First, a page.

UWB semiconductor maker Decawave and UWB hardware/software firm Time Domain announced a strategic partnership meant to strengthen system integrators’ ability to devise location-based solutions. Luc Darmon, Chief Marketing Officer, Decawave, and Jon Hedges, Director of Sales and Marketing, Time Domain, spoke with EECatalog about the partnership.
EECatalog: What is micro-location?
Luc Darmon, Decawave: Micro-location is location with accuracy within half a meter or so but more than that—within half a meter 99.9 percent of the time, so it’s not only accurate, it’s also very reliable in terms of measurement, and it’s real time.
EECatalog: How did the partnership come about?
Luc Darmon, Decawave: To Time Domain’s credit, they looked at Decawave’s chip and said, “Why don’t we partner? You guys have a chip, meant to be broadly used in the industry as a foundation of a location system, and we, Time Domain, can provide time of flight systems expertise, especially for use in difficult conditions such as harsh industrial environments.
Jon Hedges, Time Domain: This [strategic partnership] is about the customers and getting them the tools they need to be successful quickly and really jumpstart their development.
Luc Darmon, Decawave: There is so much more to do beyond the chip itself [for system integrators.] We are trying to facilitate this and make it easy for our customers, and clearly Time Domain sees this also as an opportunity to step in and provide their extensive systems implementation knowledge and ability to make sure the system is robust enough for the required applications.
EECatalog: Why now for this partnership?
Luc Darmon, Decawave: Five years ago we went to customers in the industrial and consumer worlds, and people told us, “We don’t want hear anything because we have BLE. Now, five years later, people are telling us, “We know UWB is the way to go for microlocation.”
The bandwidth of a Bluetooth signal is such that you can’t do time of flight, because it would give you very imprecise timing if you were to measure. So what people tend to do then is what they call RSSI, which is a measurement of signal strength at a certain point from the beacon. This [method] assumes that there is a correlation, and potentially a linear correlation, between the distance and the strength of the field you can measure.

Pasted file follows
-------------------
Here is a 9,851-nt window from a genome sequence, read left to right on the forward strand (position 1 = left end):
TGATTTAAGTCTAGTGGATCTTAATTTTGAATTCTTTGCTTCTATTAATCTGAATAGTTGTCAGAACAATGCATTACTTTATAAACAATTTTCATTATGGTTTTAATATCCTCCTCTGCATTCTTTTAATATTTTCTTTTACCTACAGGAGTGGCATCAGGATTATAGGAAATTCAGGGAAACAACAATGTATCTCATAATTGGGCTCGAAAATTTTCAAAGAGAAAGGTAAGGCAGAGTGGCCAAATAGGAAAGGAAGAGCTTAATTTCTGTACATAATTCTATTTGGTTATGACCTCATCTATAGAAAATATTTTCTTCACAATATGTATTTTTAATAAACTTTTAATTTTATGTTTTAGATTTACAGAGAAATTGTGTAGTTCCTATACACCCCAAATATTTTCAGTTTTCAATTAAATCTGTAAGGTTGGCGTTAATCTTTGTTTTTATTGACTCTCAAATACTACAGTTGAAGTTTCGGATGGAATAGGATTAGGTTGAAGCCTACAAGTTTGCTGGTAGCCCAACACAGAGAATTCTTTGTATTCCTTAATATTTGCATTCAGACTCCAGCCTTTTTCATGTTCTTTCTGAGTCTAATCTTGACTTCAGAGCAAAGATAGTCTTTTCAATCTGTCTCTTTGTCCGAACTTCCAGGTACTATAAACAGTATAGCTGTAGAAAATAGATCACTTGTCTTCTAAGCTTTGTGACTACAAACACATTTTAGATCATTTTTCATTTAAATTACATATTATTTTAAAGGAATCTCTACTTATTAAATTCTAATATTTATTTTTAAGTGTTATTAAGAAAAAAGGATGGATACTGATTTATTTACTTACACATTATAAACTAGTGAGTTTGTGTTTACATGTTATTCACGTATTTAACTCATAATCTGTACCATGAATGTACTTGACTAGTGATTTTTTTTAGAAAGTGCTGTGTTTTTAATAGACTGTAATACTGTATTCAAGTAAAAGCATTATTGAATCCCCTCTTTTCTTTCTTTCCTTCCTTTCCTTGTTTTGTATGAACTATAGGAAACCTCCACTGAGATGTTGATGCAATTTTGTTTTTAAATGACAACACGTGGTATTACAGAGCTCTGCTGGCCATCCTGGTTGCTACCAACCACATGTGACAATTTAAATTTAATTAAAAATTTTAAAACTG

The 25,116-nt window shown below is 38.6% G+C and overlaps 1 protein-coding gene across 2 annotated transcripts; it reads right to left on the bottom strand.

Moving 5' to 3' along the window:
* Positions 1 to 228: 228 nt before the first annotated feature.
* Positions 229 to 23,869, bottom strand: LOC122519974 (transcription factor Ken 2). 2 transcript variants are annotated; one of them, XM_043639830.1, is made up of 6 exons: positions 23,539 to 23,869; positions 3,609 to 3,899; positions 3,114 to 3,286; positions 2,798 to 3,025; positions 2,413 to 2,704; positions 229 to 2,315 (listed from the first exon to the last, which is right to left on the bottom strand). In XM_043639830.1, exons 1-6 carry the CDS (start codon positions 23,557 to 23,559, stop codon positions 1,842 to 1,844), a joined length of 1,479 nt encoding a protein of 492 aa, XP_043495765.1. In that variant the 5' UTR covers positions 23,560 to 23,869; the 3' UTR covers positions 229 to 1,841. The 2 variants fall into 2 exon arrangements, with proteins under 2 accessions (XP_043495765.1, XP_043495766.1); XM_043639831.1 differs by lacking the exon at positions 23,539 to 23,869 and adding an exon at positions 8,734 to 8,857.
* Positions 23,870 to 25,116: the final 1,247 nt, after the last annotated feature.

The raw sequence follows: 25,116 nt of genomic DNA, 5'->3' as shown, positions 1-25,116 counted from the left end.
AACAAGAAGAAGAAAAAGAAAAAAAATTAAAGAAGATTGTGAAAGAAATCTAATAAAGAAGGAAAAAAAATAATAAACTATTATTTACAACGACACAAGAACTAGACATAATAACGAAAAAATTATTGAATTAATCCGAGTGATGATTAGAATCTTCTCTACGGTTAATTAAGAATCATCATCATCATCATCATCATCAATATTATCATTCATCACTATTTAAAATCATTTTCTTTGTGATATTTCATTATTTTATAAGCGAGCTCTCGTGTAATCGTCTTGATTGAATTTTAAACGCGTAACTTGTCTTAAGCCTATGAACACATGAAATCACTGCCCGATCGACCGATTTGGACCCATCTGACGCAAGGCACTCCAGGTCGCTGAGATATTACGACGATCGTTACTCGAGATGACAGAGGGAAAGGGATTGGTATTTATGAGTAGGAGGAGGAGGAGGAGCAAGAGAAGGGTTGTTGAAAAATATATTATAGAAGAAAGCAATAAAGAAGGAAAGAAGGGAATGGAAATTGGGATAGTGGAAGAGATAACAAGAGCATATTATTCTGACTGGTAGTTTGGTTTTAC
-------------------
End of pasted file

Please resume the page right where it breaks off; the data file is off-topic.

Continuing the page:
But that’s not entirely true. First, it’s not linear. And it is absolutely untrue in conditions where people are moving and the environment is changing. The correlation doesn’t exist anymore. People have had huge difficulties finding a way to get somehow, some way, some sort of accuracy. The way they do it is, they average the signal for a certain period of time—and they can get to two- to five-meter accuracy using that method.
But if you check on some iBeacon forums, or on BLE in general, you’ll see that with the time it takes to average, for 70 percent reliability with a precision of two meters, that’s five to twenty seconds. So it’s very ,very hard to do real-time use cases and to have a good user experience with these kinds of constraints.
With [a system relying on UWB for micro-location], you get ranging and a very accurate measurement within 10 cm accuracy or less—up to a 300 meter range. And you get this within a few hundred microseconds.
EECatalog: Who is using this technology today?
Jon Hedges, Time Domain: We have a lot of customers that are in the mobile robotics or what I would call the vehicle autonomy space. They are using our UWB ranging and localization technology to automate robots and other vehicles, such as forklifts and scissor lifts, or any type of vehicle they want to automate, and when I say automate, that means it moves independently of human control on a pre-programmed path.
So very often these vehicles are maneuvering around a warehouse or a work area. One customer is using our technology to navigate large set pieces or props on a live theatre production completely without human involvement. These systems need to be extremely accurate and precise and reliably so, because they frequently operate in the presence of people. They need to not cause accidents or incidents with people around.
There is a very strong demand and it is only growing for precision localization indoors and in other environments, such as mines, for example, where you just can’t solve those problems with GPS and other traditional location technologies.
We’re not affected by weather conditions, precipitation or clouds of dust or things like that. We can transmit through that, or “see” through that, in a sense. One of our legacy military customers, Lockheed Martin, is using our technology in an autonomous convoy where they’ll have a driver operating one large truck, but he’ll have a convoy of several trucks that are driverless following.
EECatalog: Anything to add before we wrap up?
Luc Darmon, Decawave: We both are UWB companies, and we know what we can achieve with UWB. We’re going to be helping customers develop this technology. The goal clearly is to establish UWB-based micro-location technology as a standard of the industry. We will work with Time Domain to address customer requests for system development. We will be recommending to partner with Time Domain if the customers choose to develop their own systems, based on Time Domain’s huge expertise.
Because the goal to focus on customers to open the micro-location market, everyone who buys a Decawave chip will have the right to use Time Domain’s patent in its application, together with basically the IP parts that are included in the chip. In other words, we’re allowing the market to develop without constraint.
Jon Hedges, Time Domain: The deal removes a lot of the obstacles to making UWB truly ready for the big time.